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Med Care. 2001 Oct;39(10):1118-30.

Symptom indexes to assess outcomes of treatment for early prostate cancer.

Author information

  • 1Center for Health Quality, Outcomes, and Economic Research, Edith Nourse Rogers Memorial Veterans Hospital, Bedford, MA 01730, USA. jaclark@bu.edu

Abstract

BACKGROUND:

Patients' perceptions of treatment outcomes are important in the management of early prostate cancer, but few studies have offered reliable and responsive measures to assess the likely side effects of the most common treatments.

OBJECTIVE:

To develop indexes of urinary, bowel, and sexual function, and related distress.

RESEARCH DESIGN:

Prospective cohort study of the outcomes of treatment for early prostate cancer, with self-administered questionnaires completed before treatment, and 3 and 12 months afterward. Hypothesized indexes, based on a clinical model of pathophysiological side effects of treatment, were defined and evaluated with respect to reliability and validity.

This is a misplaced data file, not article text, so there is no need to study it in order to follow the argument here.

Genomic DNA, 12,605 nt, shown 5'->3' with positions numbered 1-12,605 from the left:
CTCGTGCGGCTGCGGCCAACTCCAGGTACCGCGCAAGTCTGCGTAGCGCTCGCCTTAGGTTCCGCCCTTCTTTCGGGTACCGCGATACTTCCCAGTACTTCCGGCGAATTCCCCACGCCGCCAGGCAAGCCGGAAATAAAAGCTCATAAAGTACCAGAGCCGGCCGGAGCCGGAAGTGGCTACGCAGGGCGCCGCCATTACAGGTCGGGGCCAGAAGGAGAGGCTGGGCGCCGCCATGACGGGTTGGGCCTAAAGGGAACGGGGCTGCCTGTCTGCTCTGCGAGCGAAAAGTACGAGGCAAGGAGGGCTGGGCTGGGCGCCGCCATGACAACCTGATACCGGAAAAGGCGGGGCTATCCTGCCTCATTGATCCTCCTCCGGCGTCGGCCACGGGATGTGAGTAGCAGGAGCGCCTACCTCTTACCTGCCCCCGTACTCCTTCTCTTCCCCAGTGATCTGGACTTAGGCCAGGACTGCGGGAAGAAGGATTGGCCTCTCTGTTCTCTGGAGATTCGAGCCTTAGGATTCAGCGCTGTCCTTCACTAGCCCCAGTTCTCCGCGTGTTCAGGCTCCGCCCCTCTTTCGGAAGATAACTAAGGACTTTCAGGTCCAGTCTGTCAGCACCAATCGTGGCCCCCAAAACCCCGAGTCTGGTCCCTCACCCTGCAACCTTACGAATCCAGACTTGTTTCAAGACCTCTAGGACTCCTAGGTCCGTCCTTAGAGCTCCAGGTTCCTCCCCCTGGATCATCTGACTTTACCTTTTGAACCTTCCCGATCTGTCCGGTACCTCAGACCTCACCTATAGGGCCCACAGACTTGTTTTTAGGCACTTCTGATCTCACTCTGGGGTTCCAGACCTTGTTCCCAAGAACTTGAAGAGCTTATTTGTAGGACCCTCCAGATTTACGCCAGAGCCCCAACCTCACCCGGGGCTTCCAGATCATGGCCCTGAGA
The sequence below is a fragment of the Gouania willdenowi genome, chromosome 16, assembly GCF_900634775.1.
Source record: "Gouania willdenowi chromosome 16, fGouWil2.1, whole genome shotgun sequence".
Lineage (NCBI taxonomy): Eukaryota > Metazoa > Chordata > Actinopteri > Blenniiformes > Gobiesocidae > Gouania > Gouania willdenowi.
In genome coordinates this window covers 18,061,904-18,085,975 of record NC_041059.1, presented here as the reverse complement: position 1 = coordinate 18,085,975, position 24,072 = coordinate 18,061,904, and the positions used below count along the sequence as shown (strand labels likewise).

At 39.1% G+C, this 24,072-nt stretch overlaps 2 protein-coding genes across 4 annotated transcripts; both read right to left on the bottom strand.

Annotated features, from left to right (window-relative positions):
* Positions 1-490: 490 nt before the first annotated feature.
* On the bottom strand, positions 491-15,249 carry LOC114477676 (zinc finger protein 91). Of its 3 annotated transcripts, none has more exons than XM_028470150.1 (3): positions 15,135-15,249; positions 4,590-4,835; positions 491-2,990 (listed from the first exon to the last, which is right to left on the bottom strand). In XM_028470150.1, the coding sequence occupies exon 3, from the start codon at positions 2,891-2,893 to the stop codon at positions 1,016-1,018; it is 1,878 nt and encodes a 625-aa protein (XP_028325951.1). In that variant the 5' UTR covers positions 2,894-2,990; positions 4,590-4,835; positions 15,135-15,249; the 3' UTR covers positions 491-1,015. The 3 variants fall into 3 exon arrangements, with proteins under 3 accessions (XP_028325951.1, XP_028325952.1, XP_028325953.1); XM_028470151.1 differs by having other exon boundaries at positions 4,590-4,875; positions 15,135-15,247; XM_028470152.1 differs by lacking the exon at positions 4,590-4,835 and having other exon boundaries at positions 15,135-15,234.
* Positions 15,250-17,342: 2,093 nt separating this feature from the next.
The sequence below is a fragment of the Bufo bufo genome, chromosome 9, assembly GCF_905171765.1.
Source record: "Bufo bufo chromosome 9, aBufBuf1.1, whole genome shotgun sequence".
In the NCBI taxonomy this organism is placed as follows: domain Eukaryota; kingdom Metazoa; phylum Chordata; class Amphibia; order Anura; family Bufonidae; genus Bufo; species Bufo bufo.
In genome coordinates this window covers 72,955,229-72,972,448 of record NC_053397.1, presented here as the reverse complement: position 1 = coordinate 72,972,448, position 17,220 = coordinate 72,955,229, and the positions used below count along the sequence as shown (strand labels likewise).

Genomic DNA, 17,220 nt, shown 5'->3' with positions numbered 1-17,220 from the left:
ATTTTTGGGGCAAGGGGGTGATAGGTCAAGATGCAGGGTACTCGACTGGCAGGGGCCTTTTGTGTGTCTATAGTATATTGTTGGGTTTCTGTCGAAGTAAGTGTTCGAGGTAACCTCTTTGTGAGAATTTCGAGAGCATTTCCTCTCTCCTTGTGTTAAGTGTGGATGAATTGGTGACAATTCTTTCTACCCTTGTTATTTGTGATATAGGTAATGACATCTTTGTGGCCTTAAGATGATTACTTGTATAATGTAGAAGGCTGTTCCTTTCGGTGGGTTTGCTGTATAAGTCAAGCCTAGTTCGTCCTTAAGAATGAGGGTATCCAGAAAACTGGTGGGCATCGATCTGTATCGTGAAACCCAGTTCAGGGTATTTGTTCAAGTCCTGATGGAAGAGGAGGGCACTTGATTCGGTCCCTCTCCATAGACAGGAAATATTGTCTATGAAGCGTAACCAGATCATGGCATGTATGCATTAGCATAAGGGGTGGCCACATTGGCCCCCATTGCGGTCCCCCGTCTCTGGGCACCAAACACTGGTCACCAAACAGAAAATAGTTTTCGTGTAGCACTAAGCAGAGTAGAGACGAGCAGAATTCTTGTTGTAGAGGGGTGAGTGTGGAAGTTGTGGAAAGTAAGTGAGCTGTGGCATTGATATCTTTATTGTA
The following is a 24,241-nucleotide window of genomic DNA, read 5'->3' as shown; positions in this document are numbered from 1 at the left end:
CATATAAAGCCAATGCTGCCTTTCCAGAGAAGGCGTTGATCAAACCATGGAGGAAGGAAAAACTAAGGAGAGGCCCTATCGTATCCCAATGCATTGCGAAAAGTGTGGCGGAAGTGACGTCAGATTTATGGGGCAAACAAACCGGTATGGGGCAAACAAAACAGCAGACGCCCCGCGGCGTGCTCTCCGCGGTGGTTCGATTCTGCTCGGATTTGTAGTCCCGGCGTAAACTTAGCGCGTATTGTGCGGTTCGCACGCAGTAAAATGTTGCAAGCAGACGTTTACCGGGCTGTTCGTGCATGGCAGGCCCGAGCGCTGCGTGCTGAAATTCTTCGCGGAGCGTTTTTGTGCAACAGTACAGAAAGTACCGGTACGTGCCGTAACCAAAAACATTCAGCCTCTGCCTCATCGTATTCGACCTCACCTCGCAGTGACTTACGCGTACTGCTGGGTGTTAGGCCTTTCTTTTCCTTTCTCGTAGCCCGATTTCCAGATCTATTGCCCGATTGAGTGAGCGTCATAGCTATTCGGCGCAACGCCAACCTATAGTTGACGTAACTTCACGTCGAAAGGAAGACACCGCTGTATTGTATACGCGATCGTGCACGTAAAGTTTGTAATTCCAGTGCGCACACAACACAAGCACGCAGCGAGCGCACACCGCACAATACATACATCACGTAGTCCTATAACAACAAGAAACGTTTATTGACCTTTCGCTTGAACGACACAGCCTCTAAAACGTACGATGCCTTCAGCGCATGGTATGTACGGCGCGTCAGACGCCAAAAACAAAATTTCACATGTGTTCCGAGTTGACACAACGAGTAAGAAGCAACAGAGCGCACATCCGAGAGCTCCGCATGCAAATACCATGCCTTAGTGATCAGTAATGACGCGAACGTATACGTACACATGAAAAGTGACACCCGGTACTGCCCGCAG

SUBJECTS:

Patients (n = 184) undergoing radical prostatectomy or external beam radiotherapy for early prostate cancer.

MEASURES:

Urinary and bowel items pertained to frequency or intensity of symptoms of dysfunction; parallel items assessed symptom-related distress. Sexual dysfunction items assessed the quality of erections, orgasm, and ejaculation; distress was assessed by 2 items adapted from the MOS Sexual Problems (MOS-SP) scale. HRQoL was assessed by the SF-36 and Profile of Mood States.

RESULTS:

Symptom and symptom-related distress indexes for urinary incontinence, urinary obstruction/irritation, bowel dysfunction, and sexual dysfunction were defined. Symptom and distress indexes in each domain were highly correlated. Responsiveness was substantial and varied by treatment in ways consistent with clinical experience. The indexes accounted for significant proportions of the variance in HRQoL measures.

CONCLUSIONS:

These indexes may be used in monitoring outcomes of treatment for early prostate cancer.

PMID:
11567174
[PubMed - indexed for MEDLINE]
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